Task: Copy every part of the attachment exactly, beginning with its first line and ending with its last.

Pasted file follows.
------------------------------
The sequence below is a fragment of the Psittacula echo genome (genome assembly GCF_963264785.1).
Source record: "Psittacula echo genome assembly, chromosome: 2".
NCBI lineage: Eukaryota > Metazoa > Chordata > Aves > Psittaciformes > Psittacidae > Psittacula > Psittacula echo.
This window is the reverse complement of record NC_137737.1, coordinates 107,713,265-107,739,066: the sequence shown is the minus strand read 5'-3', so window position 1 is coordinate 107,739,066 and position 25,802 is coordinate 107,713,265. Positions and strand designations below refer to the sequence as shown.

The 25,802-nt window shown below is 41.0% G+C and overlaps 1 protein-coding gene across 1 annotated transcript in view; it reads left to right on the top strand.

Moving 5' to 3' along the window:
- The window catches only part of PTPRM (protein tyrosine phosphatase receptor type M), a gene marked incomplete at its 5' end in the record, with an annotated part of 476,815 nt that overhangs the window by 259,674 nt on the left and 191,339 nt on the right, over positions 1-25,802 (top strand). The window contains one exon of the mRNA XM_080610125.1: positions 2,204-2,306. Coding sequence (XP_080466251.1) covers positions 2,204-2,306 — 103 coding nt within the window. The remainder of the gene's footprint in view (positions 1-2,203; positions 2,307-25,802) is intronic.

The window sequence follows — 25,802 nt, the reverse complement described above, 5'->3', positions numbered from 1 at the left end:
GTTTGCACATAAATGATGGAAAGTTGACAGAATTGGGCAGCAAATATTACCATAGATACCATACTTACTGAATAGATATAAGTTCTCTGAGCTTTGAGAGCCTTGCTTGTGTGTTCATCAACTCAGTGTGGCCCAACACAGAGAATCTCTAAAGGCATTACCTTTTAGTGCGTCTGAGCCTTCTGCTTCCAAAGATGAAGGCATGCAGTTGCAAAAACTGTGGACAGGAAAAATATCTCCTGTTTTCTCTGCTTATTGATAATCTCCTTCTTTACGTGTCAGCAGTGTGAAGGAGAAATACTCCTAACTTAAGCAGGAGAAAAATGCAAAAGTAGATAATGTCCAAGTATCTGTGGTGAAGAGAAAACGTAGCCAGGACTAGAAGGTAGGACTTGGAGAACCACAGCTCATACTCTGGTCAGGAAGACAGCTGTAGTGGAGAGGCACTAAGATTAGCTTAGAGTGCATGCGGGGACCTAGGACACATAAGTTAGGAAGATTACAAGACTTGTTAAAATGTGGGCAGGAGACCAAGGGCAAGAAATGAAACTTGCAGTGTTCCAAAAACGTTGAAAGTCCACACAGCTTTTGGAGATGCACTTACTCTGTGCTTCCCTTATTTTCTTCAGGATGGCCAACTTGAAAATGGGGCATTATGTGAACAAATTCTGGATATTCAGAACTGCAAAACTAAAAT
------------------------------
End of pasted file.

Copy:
The sequence below is a fragment of the Psittacula echo genome (genome assembly GCF_963264785.1).
Source record: "Psittacula echo genome assembly, chromosome: 2".
NCBI lineage: Eukaryota > Metazoa > Chordata > Aves > Psittaciformes > Psittacidae > Psittacula > Psittacula echo.
This window is the reverse complement of record NC_137737.1, coordinates 107,713,265-107,739,066: the sequence shown is the minus strand read 5'-3', so window position 1 is coordinate 107,739,066 and position 25,802 is coordinate 107,713,265. Positions and strand designations below refer to the sequence as shown.

The 25,802-nt window shown below is 41.0% G+C and overlaps 1 protein-coding gene across 1 annotated transcript in view; it reads left to right on the top strand.

Moving 5' to 3' along the window:
- The window catches only part of PTPRM (protein tyrosine phosphatase receptor type M), a gene marked incomplete at its 5' end in the record, with an annotated part of 476,815 nt that overhangs the window by 259,674 nt on the left and 191,339 nt on the right, over positions 1-25,802 (top strand). The window contains one exon of the mRNA XM_080610125.1: positions 2,204-2,306. Coding sequence (XP_080466251.1) covers positions 2,204-2,306 — 103 coding nt within the window. The remainder of the gene's footprint in view (positions 1-2,203; positions 2,307-25,802) is intronic.

The window sequence follows — 25,802 nt, the reverse complement described above, 5'->3', positions numbered from 1 at the left end:
GTTTGCACATAAATGATGGAAAGTTGACAGAATTGGGCAGCAAATATTACCATAGATACCATACTTACTGAATAGATATAAGTTCTCTGAGCTTTGAGAGCCTTGCTTGTGTGTTCATCAACTCAGTGTGGCCCAACACAGAGAATCTCTAAAGGCATTACCTTTTAGTGCGTCTGAGCCTTCTGCTTCCAAAGATGAAGGCATGCAGTTGCAAAAACTGTGGACAGGAAAAATATCTCCTGTTTTCTCTGCTTATTGATAATCTCCTTCTTTACGTGTCAGCAGTGTGAAGGAGAAATACTCCTAACTTAAGCAGGAGAAAAATGCAAAAGTAGATAATGTCCAAGTATCTGTGGTGAAGAGAAAACGTAGCCAGGACTAGAAGGTAGGACTTGGAGAACCACAGCTCATACTCTGGTCAGGAAGACAGCTGTAGTGGAGAGGCACTAAGATTAGCTTAGAGTGCATGCGGGGACCTAGGACACATAAGTTAGGAAGATTACAAGACTTGTTAAAATGTGGGCAGGAGACCAAGGGCAAGAAATGAAACTTGCAGTGTTCCAAAAACGTTGAAAGTCCACACAGCTTTTGGAGATGCACTTACTCTGTGCTTCCCTTATTTTCTTCAGGATGGCCAACTTGAAAATGGGGCATTATGTGAACAAATTCTGGATATTCAGAACTGCAAAACTAAAAT